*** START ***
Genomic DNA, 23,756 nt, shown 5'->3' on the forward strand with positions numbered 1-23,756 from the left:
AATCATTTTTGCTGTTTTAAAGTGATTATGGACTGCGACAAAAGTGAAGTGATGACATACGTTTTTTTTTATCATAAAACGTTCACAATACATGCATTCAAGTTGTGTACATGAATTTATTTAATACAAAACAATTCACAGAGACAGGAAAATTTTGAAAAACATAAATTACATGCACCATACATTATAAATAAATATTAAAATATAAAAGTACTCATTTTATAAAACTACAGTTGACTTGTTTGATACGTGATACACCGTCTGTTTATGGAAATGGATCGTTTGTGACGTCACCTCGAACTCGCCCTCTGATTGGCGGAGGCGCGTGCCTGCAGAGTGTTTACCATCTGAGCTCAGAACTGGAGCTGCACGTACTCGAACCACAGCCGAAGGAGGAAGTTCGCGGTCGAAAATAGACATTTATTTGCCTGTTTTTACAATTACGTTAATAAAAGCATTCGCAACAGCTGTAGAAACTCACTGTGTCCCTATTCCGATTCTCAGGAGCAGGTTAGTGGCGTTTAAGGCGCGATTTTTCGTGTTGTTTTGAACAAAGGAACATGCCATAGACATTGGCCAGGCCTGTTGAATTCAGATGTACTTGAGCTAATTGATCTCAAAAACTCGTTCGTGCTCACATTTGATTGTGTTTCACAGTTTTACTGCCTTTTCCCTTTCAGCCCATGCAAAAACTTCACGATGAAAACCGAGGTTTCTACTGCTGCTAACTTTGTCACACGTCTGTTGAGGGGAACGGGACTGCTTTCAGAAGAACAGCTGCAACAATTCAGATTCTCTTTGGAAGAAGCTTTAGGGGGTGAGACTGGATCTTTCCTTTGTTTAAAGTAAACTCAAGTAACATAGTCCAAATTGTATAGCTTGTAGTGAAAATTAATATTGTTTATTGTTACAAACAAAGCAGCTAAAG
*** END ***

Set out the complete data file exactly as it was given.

Genomic DNA, 23,756 nt, shown 5'->3' on the forward strand with positions numbered 1-23,756 from the left:
AATCATTTTTGCTGTTTTAAAGTGATTATGGACTGCGACAAAAGTGAAGTGATGACATACGTTTTTTTTTATCATAAAACGTTCACAATACATGCATTCAAGTTGTGTACATGAATTTATTTAATACAAAACAATTCACAGAGACAGGAAAATTTTGAAAAACATAAATTACATGCACCATACATTATAAATAAATATTAAAATATAAAAGTACTCATTTTATAAAACTACAGTTGACTTGTTTGATACGTGATACACCGTCTGTTTATGGAAATGGATCGTTTGTGACGTCACCTCGAACTCGCCCTCTGATTGGCGGAGGCGCGTGCCTGCAGAGTGTTTACCATCTGAGCTCAGAACTGGAGCTGCACGTACTCGAACCACAGCCGAAGGAGGAAGTTCGCGGTCGAAAATAGACATTTATTTGCCTGTTTTTACAATTACGTTAATAAAAGCATTCGCAACAGCTGTAGAAACTCACTGTGTCCCTATTCCGATTCTCAGGAGCAGGTTAGTGGCGTTTAAGGCGCGATTTTTCGTGTTGTTTTGAACAAAGGAACATGCCATAGACATTGGCCAGGCCTGTTGAATTCAGATGTACTTGAGCTAATTGATCTCAAAAACTCGTTCGTGCTCACATTTGATTGTGTTTCACAGTTTTACTGCCTTTTCCCTTTCAGCCCATGCAAAAACTTCACGATGAAAACCGAGGTTTCTACTGCTGCTAACTTTGTCACACGTCTGTTGAGGGGAACGGGACTGCTTTCAGAAGAACAGCTGCAACAATTCAGATTCTCTTTGGAAGAAGCTTTAGGGGGTGAGACTGGATCTTTCCTTTGTTTAAAGTAAACTCAAGTAACATAGTCCAAATTGTATAGCTTGTAGTGAAAATTAATATTGTTTATTGTTACAAACAAAGCAGCTAAAG